One starting quarterback, Chad Costello, was resting on crutches, his right foot immobilized due to a Lisfranc fracture suffered last week. The other starting quarterback, sophomore Bennett Otto, was not on the practice field, instead resting and preparing for surgery to repair a broken collarbone.

Two starters, both out, and the biggest game of the year was just three days away.

No wonder Champlin Park coach Mike Korton was shaking his head as he and his staff prepared the Rebels for their Class 6A semifinals showdown with Eden Prairie on Friday.

“What do you do?” he asked. “You still have to go out and play.”

A few miles to the east, Blaine junior Connor Melton, clad in a red quarterback’s practice jersey with a drape of blond hair (“He reminds me of Sunshine from ‘Remember The Titans’,” Blaine coach Tom Develice observed), is taking reps and getting ready to lead the Bengals against Totino-Grace in the first Class 6A semifinal Thursday.

Melton started the season on the bench behind senior K.J. Downey but took over when he suffered a separated shoulder against, of all teams, Champlin Park (a 34-30 Rebels victory) on Sept. 23 and has been starter ever since.

Two very good teams with state championship dreams that became even better when they replaced the most important position on the field in midstream.

Honestly, when does that happen?

“If you had told me that we were going to go with our backup and get to the state semis, I would have said, ‘I don’t know about that,’ ” Develice said.

It’s not as if either team was struggling before making the change. It’s been more about having a team rally behind the new guy, stepping up their game to make up the difference.

Champlin Park trailed Armstrong 7-6 in the first round of the Class 6A playoffs when Otto was injured. It was the chance Costello was waiting for. He came in and led an offensive onslaught that ended in a rout of Armstrong, then surprised everyone by guiding a 35-33 upset of East Ridge.

“It was mixed emotions because my best friend had just broken his collarbone and was done, but I knew I had a job to do,” Costello said.

With Downey out, Melton made his debut Sept. 30 against Totino-Grace, Blaine’s opponent in the semifinals.

“He seemed a little nervous, but as soon as he came, he stepped up and showed himself,” Blaine running back Chase Harper said. “We knew he had a nice arm, but we thought he might be a little timid. He wasn’t.”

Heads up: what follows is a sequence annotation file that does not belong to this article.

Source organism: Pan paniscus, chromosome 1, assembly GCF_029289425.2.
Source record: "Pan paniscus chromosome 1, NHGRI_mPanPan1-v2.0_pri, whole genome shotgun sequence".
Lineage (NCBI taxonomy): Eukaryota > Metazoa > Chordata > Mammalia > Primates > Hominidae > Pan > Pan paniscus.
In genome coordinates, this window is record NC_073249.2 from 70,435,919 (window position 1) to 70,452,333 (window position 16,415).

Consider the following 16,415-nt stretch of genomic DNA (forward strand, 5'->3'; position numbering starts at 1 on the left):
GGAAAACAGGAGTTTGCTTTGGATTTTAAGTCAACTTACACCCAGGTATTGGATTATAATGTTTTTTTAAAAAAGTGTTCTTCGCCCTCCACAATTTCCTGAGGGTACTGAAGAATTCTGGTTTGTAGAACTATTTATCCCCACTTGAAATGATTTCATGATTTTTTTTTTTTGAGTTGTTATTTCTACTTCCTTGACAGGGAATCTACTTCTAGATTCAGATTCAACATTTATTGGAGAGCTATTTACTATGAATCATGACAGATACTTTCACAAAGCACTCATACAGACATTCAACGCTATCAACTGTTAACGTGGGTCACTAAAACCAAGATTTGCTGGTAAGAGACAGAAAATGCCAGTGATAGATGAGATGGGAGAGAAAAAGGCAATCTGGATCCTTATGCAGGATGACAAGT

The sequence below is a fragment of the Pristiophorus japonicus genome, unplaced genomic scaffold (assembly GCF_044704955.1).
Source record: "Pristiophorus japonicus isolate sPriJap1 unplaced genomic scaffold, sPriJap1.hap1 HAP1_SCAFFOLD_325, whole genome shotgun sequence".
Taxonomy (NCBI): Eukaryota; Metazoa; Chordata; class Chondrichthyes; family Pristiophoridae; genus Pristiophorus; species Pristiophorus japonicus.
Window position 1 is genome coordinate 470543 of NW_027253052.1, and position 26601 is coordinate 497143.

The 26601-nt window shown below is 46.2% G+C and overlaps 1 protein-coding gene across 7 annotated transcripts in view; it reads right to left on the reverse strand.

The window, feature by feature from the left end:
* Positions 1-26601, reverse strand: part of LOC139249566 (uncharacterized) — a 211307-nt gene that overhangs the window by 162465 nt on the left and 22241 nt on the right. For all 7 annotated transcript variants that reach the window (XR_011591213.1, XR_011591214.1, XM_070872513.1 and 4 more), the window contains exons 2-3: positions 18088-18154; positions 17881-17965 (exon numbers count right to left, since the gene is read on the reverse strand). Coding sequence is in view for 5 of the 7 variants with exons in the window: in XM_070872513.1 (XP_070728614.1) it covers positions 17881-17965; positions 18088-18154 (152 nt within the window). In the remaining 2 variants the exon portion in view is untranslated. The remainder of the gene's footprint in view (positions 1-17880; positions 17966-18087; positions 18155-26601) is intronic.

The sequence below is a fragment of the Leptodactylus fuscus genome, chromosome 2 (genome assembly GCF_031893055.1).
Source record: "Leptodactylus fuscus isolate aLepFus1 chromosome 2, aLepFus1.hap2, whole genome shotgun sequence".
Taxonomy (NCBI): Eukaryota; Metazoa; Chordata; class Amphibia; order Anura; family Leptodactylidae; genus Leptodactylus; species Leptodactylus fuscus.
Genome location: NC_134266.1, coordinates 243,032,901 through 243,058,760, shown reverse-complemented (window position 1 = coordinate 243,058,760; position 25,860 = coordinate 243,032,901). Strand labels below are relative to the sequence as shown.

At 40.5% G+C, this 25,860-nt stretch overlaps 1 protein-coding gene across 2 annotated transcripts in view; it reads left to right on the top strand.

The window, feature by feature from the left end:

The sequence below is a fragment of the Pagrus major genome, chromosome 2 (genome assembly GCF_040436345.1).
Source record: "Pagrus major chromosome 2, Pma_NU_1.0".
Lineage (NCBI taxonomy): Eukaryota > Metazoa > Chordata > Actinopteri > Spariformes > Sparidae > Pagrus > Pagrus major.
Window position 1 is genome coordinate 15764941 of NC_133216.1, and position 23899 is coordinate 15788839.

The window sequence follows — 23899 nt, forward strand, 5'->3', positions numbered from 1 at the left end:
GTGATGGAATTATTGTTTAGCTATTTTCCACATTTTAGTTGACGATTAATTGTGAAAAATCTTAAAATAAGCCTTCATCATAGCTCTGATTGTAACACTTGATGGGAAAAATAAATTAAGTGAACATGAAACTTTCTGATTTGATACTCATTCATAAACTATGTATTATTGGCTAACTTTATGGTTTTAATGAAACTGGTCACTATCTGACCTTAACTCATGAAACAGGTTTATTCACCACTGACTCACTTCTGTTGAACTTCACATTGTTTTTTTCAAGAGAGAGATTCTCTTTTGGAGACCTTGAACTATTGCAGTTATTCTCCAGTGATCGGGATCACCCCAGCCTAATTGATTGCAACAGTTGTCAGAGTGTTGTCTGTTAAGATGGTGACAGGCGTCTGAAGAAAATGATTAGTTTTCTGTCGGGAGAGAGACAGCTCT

Blaine came within a touchdown of a victory that night, falling 21-14. Melton said he remembers everything about that game.

“I was such a great experience,” Melton said. “I got to see what varsity playing time was like and it brought a dual aspect to the offense, with screen passes and things like that.”

Blaine hasn’t lost since, with Melton putting up some pretty impressive numbers. He’s passed for 1,503 yards and 17 touchdowns in just seven starts and has been even better in the postseason, with 799 yards and 11 touchdowns in three playoff games. Develice credits Melton’s support system for his success.

“A lot of his core of friends on the team are upperclassmen,” Develice said. “When he came in against Totino-Grace, a lot of those seniors looked at him and said, ‘I got your back’.”

Costello received the same respect when he took over at Champlin Park. He’d been the starter as a junior, so his teammates knew what to expect.

“It was kind of bittersweet when he came back,” wide receiver Marcus Hill said. “On one hand, it was hard that Bennett went out. But we knew Chad and what he could do.”

Costello experienced both the best game of his career and perhaps its lowest moment in the Rebels’ 34-28 overtime victory over Rosemount in the quarterfinals. He threw for 423 yards and three touchdowns, but suffered a broken right foot during the second drive of the game. He played the rest of the game on it, but an MRI on Monday revealed a Lisfranc fracture. He’ll miss the semifinal.

“It was painful,” Costello said. “On a scale of one to 10, it wasn’t a 10 because of the adrenaline, but it was a seven or eight. I can deal with the pain, but the trainer told me I could injure myself worse if I played.”

So Champlin Park is forced to do it again. They’ve already succeeded with one backup QB. Why not a second?

“We’re going to bring in our linebacker, Joey Faulds,” Korton said. “He was a quarterback for the freshman team and the sophomore team. He’s been through the system, he’s done the work. We’ll just tell our guys to focus on doing their jobs. It worked for us before.”